It’s been 27 years and Pennywise is back to feast. ’80s kids, it’s time to face your fears again. If you are between the ages of 35 to 40, there is no way you missed It as a child and then suffered the resulting trauma. This time around, the film is set in the late ’80s, instead of the late ’50s, but It, everyone’s favorite demonic clown, continues to reside in Derry, Maine.
In the film, neighborhood kids hang out one last summer, right before adulthood starts to creep in. They bond together, dealing with the monsters in their lives that range from abusive or negative parents, to overbearing ones and the occasional bully. They all love each other in that way you can only love your friend, when you are a child. It’s sweet and heartwarming, except for the actual monster, Pennywise the clown, who can also just happen to morph into whatever they fear the most. The sad part is, their home lives are so brutalized or broken that the addition of a demonic clown chasing them is really just one more thing to deal with.
If you are somehow not familiar with It, the movie opens with Bill (Jaeden Lieberher) making a paper boat for his younger brother, who loses it in a sewer drain, and is then killed by Pennywise. Bill becomes understandably obsessed with finding his brother and bands together with a group of outsiders to help him. Beverly (Sophia Lillis) suffers from an abusive father, Mike’s (Chosen Jacobs) one of the few black people in Derry who works in the family’s meat factory, Ben (Jeremy Ray Taylor) is an overweight nerd, Eddie (Jack Dylan Grazer) has an overprotective mother, Stanley (Wyatt Oleff) is coming close to his Bar Mitzvah, while Richie (Stranger Things‘ Finn Wolfhard) is the comedian of the group. Together, they form The Losers Club, and for those in the know, a very strong ka-tet. The problem with any adaptation of the book is all of the characters start to blend together. It’s not possible to explain all of the personality quirks each character has in two hours. What makes the film so touching and beautiful is that director Andy Muschietti just gets to the work of telling the story he was given. He lets the actors worry about making you fall in love with The Losers. The children playing The Losers don’t let the audience down in this regard.
For those of us over the age of 35, It will remind you of childhood. The nostalgia is at every corner, from the film marque signs to the Street Fighter video games. There seems to be a filter used in many of the scenes that gives the town a warm glow. Muschietti carefully recreates that late ’80s small-town vibe. That’s why the pain is that much more when the terror begins. Everything hurts more when you are a child. Writer Stephen King understands this. It is all the more frightening when you don’t have any power and children don’t have any power. The Losers aren’t just children, though, but lonely, abused children with even less power than most. That’s why their story is so engaging. It’s not just a story about a scary shape-shifting clown, it’s a story about the weak becoming heroes. The fact is, happy endings mean so much more when it’s awarded to those who withstood the most to earn it.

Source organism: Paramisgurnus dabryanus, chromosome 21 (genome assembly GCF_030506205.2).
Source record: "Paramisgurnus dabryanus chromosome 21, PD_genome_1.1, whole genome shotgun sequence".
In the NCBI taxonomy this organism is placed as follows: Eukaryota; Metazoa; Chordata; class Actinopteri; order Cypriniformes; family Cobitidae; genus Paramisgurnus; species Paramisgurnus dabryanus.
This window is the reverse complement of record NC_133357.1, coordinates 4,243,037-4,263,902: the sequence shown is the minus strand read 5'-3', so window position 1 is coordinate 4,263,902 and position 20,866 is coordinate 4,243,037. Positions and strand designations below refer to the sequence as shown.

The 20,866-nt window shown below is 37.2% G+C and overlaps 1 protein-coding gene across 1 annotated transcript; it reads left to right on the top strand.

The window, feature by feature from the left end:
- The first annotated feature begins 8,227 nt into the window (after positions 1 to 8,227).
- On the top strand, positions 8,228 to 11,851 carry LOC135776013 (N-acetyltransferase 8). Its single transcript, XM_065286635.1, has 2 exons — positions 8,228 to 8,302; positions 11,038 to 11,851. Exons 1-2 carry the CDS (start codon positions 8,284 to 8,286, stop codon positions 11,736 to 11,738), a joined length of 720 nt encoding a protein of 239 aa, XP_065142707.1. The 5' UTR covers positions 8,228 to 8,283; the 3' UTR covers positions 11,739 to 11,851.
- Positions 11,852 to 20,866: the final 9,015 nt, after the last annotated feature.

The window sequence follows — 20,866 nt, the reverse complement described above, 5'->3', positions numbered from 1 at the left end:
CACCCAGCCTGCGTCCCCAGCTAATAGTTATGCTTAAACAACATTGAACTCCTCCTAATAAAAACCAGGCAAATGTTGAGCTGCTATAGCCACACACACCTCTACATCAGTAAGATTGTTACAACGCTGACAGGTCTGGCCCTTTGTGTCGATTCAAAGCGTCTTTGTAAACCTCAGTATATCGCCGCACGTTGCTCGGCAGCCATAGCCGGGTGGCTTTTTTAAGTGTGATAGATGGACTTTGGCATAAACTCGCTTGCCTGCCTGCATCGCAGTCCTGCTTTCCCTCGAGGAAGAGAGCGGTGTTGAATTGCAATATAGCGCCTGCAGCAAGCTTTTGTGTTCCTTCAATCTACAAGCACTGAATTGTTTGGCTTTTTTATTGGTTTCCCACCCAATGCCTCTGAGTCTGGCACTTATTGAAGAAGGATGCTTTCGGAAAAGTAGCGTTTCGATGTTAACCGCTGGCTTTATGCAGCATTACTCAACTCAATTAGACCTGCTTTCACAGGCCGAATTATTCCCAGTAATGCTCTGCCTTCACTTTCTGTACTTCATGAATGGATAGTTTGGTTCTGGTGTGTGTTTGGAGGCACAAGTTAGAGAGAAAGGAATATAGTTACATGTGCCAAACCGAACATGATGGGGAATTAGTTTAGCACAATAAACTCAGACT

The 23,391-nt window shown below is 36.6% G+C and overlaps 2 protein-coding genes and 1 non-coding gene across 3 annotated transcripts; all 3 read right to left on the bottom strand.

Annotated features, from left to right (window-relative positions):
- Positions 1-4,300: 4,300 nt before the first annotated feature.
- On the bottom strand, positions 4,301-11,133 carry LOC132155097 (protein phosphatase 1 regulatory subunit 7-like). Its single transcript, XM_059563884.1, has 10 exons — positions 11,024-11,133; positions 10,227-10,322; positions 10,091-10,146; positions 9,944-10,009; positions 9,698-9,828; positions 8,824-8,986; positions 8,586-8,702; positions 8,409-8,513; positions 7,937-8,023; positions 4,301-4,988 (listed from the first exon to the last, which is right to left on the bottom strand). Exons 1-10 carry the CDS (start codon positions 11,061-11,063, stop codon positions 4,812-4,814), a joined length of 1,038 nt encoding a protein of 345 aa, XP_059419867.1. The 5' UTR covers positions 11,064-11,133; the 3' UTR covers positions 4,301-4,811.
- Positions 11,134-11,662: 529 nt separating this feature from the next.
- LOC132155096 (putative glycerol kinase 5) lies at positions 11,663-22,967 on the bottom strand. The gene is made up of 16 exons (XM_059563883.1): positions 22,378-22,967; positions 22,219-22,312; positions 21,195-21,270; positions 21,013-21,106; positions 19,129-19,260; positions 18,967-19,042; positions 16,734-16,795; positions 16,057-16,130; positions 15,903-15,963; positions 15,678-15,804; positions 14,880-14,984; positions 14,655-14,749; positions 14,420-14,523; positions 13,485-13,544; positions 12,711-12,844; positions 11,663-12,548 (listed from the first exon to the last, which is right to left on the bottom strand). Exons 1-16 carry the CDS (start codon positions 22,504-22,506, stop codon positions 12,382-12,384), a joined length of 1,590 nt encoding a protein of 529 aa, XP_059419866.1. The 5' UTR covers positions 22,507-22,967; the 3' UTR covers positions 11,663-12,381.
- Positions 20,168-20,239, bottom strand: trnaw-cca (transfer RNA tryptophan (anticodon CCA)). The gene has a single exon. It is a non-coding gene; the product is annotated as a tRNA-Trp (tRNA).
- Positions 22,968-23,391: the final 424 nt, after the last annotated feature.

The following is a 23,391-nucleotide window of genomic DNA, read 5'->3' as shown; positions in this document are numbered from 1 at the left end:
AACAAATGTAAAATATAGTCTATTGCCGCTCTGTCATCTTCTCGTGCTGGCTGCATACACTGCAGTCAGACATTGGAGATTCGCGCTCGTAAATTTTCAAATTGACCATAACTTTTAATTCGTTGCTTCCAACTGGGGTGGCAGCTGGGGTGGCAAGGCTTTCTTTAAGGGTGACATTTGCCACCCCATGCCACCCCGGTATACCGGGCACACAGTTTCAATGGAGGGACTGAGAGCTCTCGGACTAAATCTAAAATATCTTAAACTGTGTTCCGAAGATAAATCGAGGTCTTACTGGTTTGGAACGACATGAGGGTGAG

Bill Skarsgård’s Pennywise is no match for Tim Curry’s version. It is the one drawback to the movie. It is isn’t that Bill doesn’t make a decent Pennywise, it’s simply that Curry was so amazing. In Skarsgard’s defense, he wasn’t given much opportunity to play with the character, as this time around, Pennywise wasn’t given many lines. The character is more a looming thing. This is acceptable in the film and works, but it’s not as good as I feel it could have been. I really wish there had been more of the gruesome black humor from the clown the 1990s version of the film managed to slip in. Otherwise, Skarsgard is physically menacing enough to make you squirm in your seat, even without the clown’s “jokes.”
The film was never about the clown, for me, anyway. It was about the love seven friends have for each other. So much so that they defy their parents, face their worst fears and band together to save each other. I admit, I cried when Bill anguished over losing his little brother. My heart ached for Beverly, seeing how afraid she was of her father. I was touched by Ben’s sweet poem that he sent to his crush. I was there with them all for their struggles. I love The Losers and I’m not ashamed of that love. We are all Losers, aren’t we? I look forward to meeting them again when part two is released. I give It five stars for the touching look at that last place we all were, right before childhood was over.
IT is now playing in theaters, check your local listings for times.